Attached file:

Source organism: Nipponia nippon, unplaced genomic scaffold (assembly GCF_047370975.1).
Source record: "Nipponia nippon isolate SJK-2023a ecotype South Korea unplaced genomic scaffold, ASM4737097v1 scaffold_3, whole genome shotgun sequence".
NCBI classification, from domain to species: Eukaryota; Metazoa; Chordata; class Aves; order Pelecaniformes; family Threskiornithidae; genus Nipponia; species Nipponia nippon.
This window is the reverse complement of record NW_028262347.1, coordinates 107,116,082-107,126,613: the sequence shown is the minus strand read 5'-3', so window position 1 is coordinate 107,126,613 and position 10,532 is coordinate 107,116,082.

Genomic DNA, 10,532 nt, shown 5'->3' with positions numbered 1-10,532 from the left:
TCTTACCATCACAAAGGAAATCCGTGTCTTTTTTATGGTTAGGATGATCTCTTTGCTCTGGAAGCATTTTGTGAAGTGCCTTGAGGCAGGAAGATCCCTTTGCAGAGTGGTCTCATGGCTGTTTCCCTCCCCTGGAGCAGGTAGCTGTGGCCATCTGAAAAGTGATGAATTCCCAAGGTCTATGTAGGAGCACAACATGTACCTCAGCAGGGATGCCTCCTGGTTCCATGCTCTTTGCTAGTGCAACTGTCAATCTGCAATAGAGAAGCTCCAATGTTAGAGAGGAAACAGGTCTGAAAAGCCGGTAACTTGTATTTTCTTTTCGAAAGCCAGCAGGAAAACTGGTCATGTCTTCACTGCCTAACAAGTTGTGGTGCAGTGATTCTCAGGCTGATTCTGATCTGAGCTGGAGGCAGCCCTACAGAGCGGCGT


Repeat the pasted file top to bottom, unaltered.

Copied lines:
Source organism: Nipponia nippon, unplaced genomic scaffold (assembly GCF_047370975.1).
Source record: "Nipponia nippon isolate SJK-2023a ecotype South Korea unplaced genomic scaffold, ASM4737097v1 scaffold_3, whole genome shotgun sequence".
NCBI classification, from domain to species: Eukaryota; Metazoa; Chordata; class Aves; order Pelecaniformes; family Threskiornithidae; genus Nipponia; species Nipponia nippon.
This window is the reverse complement of record NW_028262347.1, coordinates 107,116,082-107,126,613: the sequence shown is the minus strand read 5'-3', so window position 1 is coordinate 107,126,613 and position 10,532 is coordinate 107,116,082.

Genomic DNA, 10,532 nt, shown 5'->3' with positions numbered 1-10,532 from the left:
TCTTACCATCACAAAGGAAATCCGTGTCTTTTTTATGGTTAGGATGATCTCTTTGCTCTGGAAGCATTTTGTGAAGTGCCTTGAGGCAGGAAGATCCCTTTGCAGAGTGGTCTCATGGCTGTTTCCCTCCCCTGGAGCAGGTAGCTGTGGCCATCTGAAAAGTGATGAATTCCCAAGGTCTATGTAGGAGCACAACATGTACCTCAGCAGGGATGCCTCCTGGTTCCATGCTCTTTGCTAGTGCAACTGTCAATCTGCAATAGAGAAGCTCCAATGTTAGAGAGGAAACAGGTCTGAAAAGCCGGTAACTTGTATTTTCTTTTCGAAAGCCAGCAGGAAAACTGGTCATGTCTTCACTGCCTAACAAGTTGTGGTGCAGTGATTCTCAGGCTGATTCTGATCTGAGCTGGAGGCAGCCCTACAGAGCGGCGT